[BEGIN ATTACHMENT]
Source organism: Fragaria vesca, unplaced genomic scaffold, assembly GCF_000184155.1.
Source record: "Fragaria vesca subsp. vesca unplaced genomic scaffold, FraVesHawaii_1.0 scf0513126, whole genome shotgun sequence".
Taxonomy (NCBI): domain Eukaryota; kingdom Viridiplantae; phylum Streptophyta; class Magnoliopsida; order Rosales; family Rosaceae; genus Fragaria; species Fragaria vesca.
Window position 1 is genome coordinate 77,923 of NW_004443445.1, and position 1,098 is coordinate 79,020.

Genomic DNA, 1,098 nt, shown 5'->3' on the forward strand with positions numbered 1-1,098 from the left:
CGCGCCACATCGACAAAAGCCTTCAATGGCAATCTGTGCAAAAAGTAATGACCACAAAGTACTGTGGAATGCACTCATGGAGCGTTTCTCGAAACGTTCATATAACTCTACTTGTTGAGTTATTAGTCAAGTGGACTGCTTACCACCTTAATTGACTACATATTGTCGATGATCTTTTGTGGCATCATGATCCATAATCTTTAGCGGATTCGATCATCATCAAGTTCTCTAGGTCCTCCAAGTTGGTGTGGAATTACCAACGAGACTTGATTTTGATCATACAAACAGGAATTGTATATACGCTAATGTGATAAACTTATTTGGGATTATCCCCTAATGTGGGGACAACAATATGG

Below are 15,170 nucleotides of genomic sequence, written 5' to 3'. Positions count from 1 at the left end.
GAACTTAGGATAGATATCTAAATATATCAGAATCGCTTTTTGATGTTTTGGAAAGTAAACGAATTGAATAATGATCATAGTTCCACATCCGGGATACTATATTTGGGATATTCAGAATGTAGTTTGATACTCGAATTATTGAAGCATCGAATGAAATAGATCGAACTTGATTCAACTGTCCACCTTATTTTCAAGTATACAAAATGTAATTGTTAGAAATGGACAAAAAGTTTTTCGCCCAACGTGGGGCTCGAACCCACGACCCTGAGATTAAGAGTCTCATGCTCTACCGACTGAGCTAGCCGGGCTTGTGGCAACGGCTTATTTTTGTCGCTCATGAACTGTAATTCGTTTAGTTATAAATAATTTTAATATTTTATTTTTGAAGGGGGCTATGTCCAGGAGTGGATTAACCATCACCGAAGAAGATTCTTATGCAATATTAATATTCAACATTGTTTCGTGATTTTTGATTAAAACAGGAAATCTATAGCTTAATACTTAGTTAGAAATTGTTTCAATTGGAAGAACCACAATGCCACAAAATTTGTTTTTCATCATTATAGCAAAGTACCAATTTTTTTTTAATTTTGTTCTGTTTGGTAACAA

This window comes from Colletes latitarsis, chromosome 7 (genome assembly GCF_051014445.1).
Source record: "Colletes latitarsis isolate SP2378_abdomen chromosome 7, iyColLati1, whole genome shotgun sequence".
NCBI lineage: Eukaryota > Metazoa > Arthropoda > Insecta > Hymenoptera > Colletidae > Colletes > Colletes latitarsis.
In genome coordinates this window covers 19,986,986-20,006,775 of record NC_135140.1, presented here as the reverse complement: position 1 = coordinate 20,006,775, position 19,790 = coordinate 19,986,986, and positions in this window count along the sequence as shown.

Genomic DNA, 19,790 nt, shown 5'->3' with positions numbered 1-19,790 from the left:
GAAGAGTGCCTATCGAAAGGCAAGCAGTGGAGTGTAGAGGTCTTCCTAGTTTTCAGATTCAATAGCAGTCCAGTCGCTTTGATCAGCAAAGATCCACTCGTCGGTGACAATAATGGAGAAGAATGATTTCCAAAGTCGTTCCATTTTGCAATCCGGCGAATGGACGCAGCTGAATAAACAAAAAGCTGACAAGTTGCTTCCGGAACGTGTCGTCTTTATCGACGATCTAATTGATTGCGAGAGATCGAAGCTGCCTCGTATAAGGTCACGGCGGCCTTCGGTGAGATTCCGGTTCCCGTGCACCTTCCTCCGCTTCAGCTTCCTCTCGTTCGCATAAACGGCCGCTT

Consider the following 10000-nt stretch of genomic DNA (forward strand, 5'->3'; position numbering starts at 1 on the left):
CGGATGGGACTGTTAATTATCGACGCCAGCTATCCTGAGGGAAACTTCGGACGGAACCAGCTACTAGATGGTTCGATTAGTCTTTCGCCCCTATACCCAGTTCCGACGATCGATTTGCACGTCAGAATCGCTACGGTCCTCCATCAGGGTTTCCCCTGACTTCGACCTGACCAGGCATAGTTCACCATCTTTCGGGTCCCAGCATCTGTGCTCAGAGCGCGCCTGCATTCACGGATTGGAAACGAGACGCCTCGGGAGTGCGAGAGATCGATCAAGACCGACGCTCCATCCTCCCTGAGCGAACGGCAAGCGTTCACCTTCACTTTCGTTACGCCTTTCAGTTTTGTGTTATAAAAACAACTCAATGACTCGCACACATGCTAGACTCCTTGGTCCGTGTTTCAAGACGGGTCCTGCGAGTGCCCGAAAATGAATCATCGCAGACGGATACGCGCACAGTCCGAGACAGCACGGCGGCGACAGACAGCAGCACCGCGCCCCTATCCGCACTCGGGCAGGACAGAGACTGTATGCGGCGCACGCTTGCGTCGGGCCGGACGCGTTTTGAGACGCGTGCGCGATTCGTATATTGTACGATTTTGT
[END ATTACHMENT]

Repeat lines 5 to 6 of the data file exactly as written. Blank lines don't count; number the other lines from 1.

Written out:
Genomic DNA, 1,098 nt, shown 5'->3' on the forward strand with positions numbered 1-1,098 from the left:
CGCGCCACATCGACAAAAGCCTTCAATGGCAATCTGTGCAAAAAGTAATGACCACAAAGTACTGTGGAATGCACTCATGGAGCGTTTCTCGAAACGTTCATATAACTCTACTTGTTGAGTTATTAGTCAAGTGGACTGCTTACCACCTTAATTGACTACATATTGTCGATGATCTTTTGTGGCATCATGATCCATAATCTTTAGCGGATTCGATCATCATCAAGTTCTCTAGGTCCTCCAAGTTGGTGTGGAATTACCAACGAGACTTGATTTTGATCATACAAACAGGAATTGTATATACGCTAATGTGATAAACTTATTTGGGATTATCCCCTAATGTGGGGACAACAATATGG